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Int J Technol Assess Health Care. 2013 Apr;29(2):174-84. doi: 10.1017/S0266462313000068. Epub 2013 Mar 20.

Case studies that illustrate disinvestment and resource allocation decision-making processes in health care: a systematic review.

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Canadian Agency for Drugs and Technologies in Health, Department of Epidemiology and Community Medicine, Faculty of Medicine, University of Ottawa, Ottawa, Ontario, Canada.



Technological change accounts for approximately 25 percent of health expenditure growth. To date, limited research has been published on case studies of disinvestment and resource allocation decision making in clinical practice. Our research objective is to systematically review and catalogue the application of frameworks and tools for disinvestment and resource allocation decision making in health care.


An electronic literature search was executed for studies on disinvestment, obsolete and ineffective technologies, and priority healthcare setting, published from January 1990 until January 2012. Databases searched were MEDLINE, MEDLINE In-Process and Other Non-Indexed Citations, Embase, The Cochrane Library, PubMed, and HEED.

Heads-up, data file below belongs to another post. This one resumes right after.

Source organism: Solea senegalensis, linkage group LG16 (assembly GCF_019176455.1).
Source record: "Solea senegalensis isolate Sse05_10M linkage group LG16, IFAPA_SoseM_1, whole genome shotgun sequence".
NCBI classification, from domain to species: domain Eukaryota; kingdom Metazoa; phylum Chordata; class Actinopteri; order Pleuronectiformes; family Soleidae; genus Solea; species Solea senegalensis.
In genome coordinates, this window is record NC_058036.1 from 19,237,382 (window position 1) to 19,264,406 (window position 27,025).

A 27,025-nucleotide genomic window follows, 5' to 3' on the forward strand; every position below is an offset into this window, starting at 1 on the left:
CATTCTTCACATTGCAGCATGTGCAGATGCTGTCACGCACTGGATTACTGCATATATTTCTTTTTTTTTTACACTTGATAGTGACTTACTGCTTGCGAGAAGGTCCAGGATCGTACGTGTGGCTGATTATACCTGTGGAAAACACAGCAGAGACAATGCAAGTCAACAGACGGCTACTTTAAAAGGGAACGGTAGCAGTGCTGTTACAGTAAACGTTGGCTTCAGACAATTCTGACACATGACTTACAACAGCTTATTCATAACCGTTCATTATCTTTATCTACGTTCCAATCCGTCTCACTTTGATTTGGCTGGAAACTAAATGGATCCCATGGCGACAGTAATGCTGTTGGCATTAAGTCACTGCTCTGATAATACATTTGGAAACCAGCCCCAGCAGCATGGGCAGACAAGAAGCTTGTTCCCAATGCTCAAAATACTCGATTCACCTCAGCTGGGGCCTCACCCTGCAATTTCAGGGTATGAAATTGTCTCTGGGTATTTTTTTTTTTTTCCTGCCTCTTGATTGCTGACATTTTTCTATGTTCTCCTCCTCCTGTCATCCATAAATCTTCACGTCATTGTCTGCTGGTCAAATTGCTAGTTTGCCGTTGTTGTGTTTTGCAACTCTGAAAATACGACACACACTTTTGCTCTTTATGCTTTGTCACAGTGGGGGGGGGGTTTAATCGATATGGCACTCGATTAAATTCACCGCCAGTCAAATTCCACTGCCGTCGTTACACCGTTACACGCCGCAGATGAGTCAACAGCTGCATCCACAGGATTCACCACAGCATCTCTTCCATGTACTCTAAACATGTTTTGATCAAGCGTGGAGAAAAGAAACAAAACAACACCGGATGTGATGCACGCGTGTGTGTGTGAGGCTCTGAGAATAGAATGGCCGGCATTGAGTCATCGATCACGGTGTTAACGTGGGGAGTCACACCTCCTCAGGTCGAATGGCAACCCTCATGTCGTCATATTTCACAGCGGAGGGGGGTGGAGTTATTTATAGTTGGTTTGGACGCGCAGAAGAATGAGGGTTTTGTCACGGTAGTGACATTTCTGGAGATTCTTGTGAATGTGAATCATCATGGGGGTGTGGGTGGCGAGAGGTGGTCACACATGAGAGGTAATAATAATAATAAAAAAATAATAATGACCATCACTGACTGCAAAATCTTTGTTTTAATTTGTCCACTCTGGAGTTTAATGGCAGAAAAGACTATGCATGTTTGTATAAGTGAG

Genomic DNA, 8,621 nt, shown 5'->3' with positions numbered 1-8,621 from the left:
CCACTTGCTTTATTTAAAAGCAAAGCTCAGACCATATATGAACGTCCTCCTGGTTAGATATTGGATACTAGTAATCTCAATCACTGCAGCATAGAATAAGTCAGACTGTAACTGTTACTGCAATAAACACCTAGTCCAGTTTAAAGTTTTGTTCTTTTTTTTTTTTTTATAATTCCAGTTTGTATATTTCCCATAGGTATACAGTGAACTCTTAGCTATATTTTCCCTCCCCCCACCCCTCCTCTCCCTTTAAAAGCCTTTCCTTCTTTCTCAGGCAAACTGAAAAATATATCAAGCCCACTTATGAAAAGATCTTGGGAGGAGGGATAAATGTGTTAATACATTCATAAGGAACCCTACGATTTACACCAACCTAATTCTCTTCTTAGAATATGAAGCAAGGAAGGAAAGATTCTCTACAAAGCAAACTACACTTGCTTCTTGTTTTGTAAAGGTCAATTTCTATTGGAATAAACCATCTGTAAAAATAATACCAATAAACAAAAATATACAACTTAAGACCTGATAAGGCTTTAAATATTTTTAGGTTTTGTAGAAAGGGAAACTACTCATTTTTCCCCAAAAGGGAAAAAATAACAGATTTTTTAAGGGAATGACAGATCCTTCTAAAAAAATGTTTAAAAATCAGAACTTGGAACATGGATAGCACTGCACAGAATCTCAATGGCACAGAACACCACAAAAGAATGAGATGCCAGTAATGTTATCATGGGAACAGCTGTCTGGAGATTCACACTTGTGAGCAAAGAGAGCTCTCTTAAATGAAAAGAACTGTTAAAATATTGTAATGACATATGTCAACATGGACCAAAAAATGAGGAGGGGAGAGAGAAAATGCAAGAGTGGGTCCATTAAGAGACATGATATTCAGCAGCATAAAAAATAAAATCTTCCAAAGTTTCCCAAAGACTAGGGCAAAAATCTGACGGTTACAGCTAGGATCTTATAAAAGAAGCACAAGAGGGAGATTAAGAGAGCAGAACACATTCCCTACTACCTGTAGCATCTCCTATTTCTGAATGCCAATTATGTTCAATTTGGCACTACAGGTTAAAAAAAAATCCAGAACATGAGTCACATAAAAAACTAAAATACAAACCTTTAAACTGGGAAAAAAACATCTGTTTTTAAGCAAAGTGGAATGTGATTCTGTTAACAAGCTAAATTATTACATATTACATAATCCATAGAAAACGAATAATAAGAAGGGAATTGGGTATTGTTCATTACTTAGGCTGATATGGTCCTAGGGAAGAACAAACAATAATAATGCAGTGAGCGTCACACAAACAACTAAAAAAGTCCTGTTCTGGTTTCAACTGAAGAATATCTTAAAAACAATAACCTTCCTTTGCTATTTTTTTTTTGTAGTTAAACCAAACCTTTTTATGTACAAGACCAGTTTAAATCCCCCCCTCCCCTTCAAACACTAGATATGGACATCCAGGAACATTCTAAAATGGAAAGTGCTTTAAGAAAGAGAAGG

Fourteen case studies on the application of frameworks and tools for disinvestment and resource allocation decisions were included. Most studies described the application of program budgeting and marginal analysis (PBMA), and two reports used health technology assessment (HTA) methods for coverage decisions in a national fee-for-service structure. Numerous healthcare technologies and services were covered across the studies. We describe the multiple criteria considered for decision making, and the strengths and limitations of these frameworks and tools are highlighted.


Disinvestment and resource allocation decisions require evidence to ensure their transparency and objectivity. PBMA was used to assess resource allocation of health services and technologies in a fixed budget jurisdiction, while HTA reviews focused on specific technologies, principally in fee-for-service structures. Future research can review the data requirements and explore opportunities to increase the quantity of available evidence for disinvestment and resource allocation decisions.

[Indexed for MEDLINE]

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